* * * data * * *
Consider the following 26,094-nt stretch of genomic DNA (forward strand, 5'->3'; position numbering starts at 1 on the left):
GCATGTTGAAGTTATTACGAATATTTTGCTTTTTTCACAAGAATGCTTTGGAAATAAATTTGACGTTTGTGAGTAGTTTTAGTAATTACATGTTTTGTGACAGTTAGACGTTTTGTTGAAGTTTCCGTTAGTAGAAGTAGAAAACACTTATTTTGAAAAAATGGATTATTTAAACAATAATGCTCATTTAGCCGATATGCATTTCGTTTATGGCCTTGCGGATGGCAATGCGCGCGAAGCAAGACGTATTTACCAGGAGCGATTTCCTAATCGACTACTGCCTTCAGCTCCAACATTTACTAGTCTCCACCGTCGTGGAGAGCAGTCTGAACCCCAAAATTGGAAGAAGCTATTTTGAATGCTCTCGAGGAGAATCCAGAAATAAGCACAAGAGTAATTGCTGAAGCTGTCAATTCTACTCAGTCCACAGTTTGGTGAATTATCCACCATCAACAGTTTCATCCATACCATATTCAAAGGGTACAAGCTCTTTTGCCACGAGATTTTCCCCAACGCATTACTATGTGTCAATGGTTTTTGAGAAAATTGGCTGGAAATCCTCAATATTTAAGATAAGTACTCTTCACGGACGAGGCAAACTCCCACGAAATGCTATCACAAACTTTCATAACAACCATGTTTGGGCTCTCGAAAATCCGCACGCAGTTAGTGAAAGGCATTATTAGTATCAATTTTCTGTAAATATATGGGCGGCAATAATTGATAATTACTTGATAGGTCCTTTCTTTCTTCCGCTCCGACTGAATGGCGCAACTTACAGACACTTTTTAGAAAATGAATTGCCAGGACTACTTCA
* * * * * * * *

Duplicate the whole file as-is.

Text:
Consider the following 26,094-nt stretch of genomic DNA (forward strand, 5'->3'; position numbering starts at 1 on the left):
GCATGTTGAAGTTATTACGAATATTTTGCTTTTTTCACAAGAATGCTTTGGAAATAAATTTGACGTTTGTGAGTAGTTTTAGTAATTACATGTTTTGTGACAGTTAGACGTTTTGTTGAAGTTTCCGTTAGTAGAAGTAGAAAACACTTATTTTGAAAAAATGGATTATTTAAACAATAATGCTCATTTAGCCGATATGCATTTCGTTTATGGCCTTGCGGATGGCAATGCGCGCGAAGCAAGACGTATTTACCAGGAGCGATTTCCTAATCGACTACTGCCTTCAGCTCCAACATTTACTAGTCTCCACCGTCGTGGAGAGCAGTCTGAACCCCAAAATTGGAAGAAGCTATTTTGAATGCTCTCGAGGAGAATCCAGAAATAAGCACAAGAGTAATTGCTGAAGCTGTCAATTCTACTCAGTCCACAGTTTGGTGAATTATCCACCATCAACAGTTTCATCCATACCATATTCAAAGGGTACAAGCTCTTTTGCCACGAGATTTTCCCCAACGCATTACTATGTGTCAATGGTTTTTGAGAAAATTGGCTGGAAATCCTCAATATTTAAGATAAGTACTCTTCACGGACGAGGCAAACTCCCACGAAATGCTATCACAAACTTTCATAACAACCATGTTTGGGCTCTCGAAAATCCGCACGCAGTTAGTGAAAGGCATTATTAGTATCAATTTTCTGTAAATATATGGGCGGCAATAATTGATAATTACTTGATAGGTCCTTTCTTTCTTCCGCTCCGACTGAATGGCGCAACTTACAGACACTTTTTAGAAAATGAATTGCCAGGACTACTTCA